[U-Boot-Users] Does u-boot relocate absolute symbols?

Jerry Van Baren gerald.vanbaren at smiths-aerospace.com
Fri Jul 1 16:35:49 CEST 2005

I ran the code you (Andreas) sent, with the one correction for the 
printf().  The code you sent did not set the test array pointer to 
0x40000.  When I use the code you _ment_ rather than what you _sent_ 
(see below - sorry for top-quoting), I get the same effect you get:

vanbaren at sherwood:~/x> ./arrtest
*test: 0x08048558
test[]: 0x08048558

vanbaren at sherwood:~/x> ./arrtest-ptr
*test: 0x00040000
test[]: 0x08048558

I think I now understand the root of your problem.  You want to place an 
initialized array at a specific location.  C has a way of initializing 
   const unsigned char test[] = { value... };
and a way of making a pointer to an array:
   const unsigned char *test = (unsigned char*)0x40000;
but it doesn't have a way to do _both_ at the same time.  You are trying 
to avoid the need for two initializations in one declaration limitation 
by doing it _differently_ in _two_ different places.  This is confusing 
the compiler and/or the linker.

I would guess this is a compiler/linker interaction that could be 
labeled unfortunate lack of communications or a bug, depending on your 
frustration level for the day.

I would contend that the "proper" solution is to declare the array 
consistantly and with data initialization in common.h:
   #ifdef EXTERN
     EXTERN const unsigned char test[];
     const unsigned char test[] = { 0, 1, 2 };
(with EXTERN #defined to be extern in exactly one file, in your example 
it would be #defined in array.c -- see attached) and then use the linker 
control file to place the resulting array in the proper location (you 
may need a new section and place "test" in the new section).

I cannot claim expertise in the area, but it looks to me that the 
problem has nothing to do with u-boot relocation per se.  It is a 
language/compiler/linker issue.

You still may have to resolve relocation issues, depending on where you 
locate the resulting array data and whether it gets copied and whether 
it is available in the ROM location, but that is a red herring at this 


Andreas Block wrote:
> I'm not quite sure, what happened on your side.
> Here's the result on my side (together with the source as it ought look):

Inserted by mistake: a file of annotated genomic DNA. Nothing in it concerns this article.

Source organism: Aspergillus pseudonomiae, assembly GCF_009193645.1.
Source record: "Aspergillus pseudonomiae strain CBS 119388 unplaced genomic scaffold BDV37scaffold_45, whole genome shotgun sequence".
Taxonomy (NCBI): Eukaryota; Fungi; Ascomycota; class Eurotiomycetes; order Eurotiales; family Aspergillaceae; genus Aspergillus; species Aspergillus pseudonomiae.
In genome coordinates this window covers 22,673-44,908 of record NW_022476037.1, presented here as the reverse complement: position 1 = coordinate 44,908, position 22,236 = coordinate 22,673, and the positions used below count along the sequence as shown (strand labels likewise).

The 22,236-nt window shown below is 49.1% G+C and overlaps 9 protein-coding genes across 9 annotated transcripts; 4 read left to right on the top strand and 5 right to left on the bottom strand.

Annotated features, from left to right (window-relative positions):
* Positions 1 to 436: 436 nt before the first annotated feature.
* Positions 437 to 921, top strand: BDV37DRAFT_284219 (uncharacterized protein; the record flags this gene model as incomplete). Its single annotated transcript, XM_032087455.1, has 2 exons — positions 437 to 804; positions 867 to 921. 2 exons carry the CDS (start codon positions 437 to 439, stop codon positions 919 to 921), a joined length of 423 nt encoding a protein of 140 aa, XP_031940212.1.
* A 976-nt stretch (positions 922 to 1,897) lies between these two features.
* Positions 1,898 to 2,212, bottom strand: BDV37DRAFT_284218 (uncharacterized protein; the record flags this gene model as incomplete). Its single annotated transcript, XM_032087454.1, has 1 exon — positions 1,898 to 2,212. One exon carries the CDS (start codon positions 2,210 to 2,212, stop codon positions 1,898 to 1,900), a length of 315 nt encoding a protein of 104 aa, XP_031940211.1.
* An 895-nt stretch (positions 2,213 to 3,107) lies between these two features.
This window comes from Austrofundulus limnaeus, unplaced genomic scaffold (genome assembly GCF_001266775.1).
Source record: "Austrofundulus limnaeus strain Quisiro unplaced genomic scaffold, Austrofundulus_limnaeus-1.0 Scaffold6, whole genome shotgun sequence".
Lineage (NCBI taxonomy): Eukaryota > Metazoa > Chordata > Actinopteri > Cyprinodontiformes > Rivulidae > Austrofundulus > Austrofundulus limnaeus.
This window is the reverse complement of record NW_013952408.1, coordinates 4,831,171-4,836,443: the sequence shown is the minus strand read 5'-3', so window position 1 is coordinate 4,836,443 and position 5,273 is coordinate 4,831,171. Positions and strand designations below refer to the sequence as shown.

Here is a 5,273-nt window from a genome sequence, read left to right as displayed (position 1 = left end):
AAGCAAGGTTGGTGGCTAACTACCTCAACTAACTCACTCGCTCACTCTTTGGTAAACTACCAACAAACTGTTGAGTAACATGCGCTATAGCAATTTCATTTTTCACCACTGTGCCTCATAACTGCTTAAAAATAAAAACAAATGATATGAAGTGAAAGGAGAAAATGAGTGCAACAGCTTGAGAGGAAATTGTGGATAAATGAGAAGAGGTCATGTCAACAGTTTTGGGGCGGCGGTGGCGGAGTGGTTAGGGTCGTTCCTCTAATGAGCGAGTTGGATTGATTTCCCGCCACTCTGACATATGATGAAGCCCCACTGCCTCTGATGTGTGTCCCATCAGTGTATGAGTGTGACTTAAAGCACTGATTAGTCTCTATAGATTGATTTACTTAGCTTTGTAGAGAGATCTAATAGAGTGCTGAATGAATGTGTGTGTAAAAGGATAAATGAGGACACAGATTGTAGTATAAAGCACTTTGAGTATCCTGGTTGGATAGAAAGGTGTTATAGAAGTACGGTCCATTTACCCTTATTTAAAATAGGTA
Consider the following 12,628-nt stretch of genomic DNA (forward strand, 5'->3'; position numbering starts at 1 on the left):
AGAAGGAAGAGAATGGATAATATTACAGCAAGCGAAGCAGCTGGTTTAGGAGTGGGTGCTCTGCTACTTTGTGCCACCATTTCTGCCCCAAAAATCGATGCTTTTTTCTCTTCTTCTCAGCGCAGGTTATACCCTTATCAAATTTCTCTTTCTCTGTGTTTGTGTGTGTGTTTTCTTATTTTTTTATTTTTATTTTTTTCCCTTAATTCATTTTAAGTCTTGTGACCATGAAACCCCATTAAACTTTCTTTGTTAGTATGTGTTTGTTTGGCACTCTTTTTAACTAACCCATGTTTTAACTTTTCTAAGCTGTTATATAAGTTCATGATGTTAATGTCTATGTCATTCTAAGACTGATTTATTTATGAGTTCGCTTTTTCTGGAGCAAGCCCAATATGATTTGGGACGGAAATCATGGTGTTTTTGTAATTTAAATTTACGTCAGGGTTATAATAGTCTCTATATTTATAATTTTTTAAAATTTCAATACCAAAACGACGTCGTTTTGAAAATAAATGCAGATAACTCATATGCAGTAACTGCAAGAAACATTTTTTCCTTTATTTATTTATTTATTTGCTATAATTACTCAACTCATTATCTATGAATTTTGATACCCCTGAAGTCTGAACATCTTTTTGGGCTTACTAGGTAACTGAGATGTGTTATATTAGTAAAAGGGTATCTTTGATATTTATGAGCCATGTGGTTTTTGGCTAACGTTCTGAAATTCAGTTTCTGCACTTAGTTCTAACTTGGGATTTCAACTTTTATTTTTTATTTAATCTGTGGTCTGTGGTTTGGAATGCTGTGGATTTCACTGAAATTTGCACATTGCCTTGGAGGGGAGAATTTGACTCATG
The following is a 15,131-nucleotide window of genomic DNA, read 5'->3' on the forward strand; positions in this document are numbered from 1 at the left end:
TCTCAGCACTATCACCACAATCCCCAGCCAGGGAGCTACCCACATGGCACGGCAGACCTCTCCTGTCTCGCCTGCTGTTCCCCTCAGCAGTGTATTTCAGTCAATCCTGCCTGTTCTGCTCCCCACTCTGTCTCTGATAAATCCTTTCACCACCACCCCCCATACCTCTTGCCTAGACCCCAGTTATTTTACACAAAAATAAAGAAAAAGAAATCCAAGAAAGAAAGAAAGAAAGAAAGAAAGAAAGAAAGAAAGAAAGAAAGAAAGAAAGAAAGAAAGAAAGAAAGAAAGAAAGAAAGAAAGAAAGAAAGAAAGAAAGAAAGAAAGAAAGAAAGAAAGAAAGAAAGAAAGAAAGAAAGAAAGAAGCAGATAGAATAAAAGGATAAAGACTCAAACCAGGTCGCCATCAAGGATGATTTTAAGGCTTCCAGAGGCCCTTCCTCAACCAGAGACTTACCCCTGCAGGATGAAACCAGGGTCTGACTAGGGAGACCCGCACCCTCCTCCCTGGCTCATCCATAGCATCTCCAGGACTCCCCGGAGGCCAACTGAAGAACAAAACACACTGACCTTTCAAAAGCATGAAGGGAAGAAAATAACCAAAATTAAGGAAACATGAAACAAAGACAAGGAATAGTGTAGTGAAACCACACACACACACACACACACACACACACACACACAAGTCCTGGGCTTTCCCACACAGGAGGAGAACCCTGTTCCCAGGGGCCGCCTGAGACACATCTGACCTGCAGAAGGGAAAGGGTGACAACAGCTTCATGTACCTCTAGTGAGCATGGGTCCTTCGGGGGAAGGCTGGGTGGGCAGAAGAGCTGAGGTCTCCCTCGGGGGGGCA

> andreas at pc-linux-dev:~/arrtest> cat common.h 
> int showwrong(void);
> andreas at pc-linux-dev:~/arrtest> cat common.c 
> #include <stdio.h>
> extern const unsigned char test[];
> int showwrong(void)
> {
>         printf("test[]: 0x%08X\n", (int)test);
>         return 0;
> }
> andreas at pc-linux-dev:~/arrtest> cat array.c 
> #include "common.h"
> const unsigned char *test = (unsigned char*)0x40000;
> int main(void)
> {
>         printf("*test: 0x%08X\n", (int)test);
>         showwrong();
>         return 0;
> }
> andreas at pc-linux-dev:~/arrtest> gcc -o arrtest -I ./ ./common.c ./array.c
> andreas at pc-linux-dev:~/arrtest> ./arrtest 
> *test: 0x00040000
> test[]: 0x080494E4
> What buffles me is, that on your side, the *test-output isn't 0x40000, because the 
> pointer is initialized directly in that object and used as pointer. And on the other 
> hand, the output can't be the same:
> extern char test[]; ==> results in a symbol at the start address of the array.
> char *test; ==> is a pointer containing the start-address of the array. This means one 
> more level of reference.
> Could you please show your source files as they were used for your test to us. I'm 
> still sure, both notations are not the same, although they work the same in most cases.
> Regards,
> Andreas
> 30.06.2005 19:28:32, Jerry Van Baren <gerald.vanbaren at smiths-aerospace.com> wrote:
>>Rune Torgersen wrote:
>>>Wow.... This surprises me...
>>>I have alwayts thought that *test and test[] would be the same thing.
>>>Only solutionI can see is to change the definition in common.c to be
>>>*test, this will still get the address of test[] defined elsewhere.
>>>(See attached files)
>>>>Sure, I've tried this. This is the point, where my problem 
>>>>arose. Attached you find two 
>>>>small files, you can easily compile under linux (gcc -o 
>>>>arrtest -I ./ ./common.c 
>>>>./array.c). The file "common.c" represents the code I can't 
>>>>(don't want to) touch. 
>>>>"array.c" represents my project dependent code. If you run 
>>>>arrtest it will show to you, 
>>With the patch in place (previously sent to the list), it works for linux:
>>vanbaren at sherwood:~/x> ll
>>total 32
>>-rwxr-----  1 vanbaren users  200 Jun 30 13:24 array.c
>>-rwxr-xr-x  1 vanbaren users 8963 Jun 30 13:26 arrtest
>>-rwxr-----  1 vanbaren users  132 Jun 30 08:03 common.c
>>-rwxr-----  1 vanbaren users  121 Jun 30 08:03 common.c-original
>>-rw-r--r--  1 vanbaren users  237 Jun 30 08:04 common.c.diff
>>-rwxr-----  1 vanbaren users   24 Jun 30 13:23 common.h
>>vanbaren at sherwood:~/x> gcc -o arrtest -I ./ ./common.c ./array.c
>>vanbaren at sherwood:~/x> ./arrtest
>>*test: 0x08048558
>>test[]: 0x08048558
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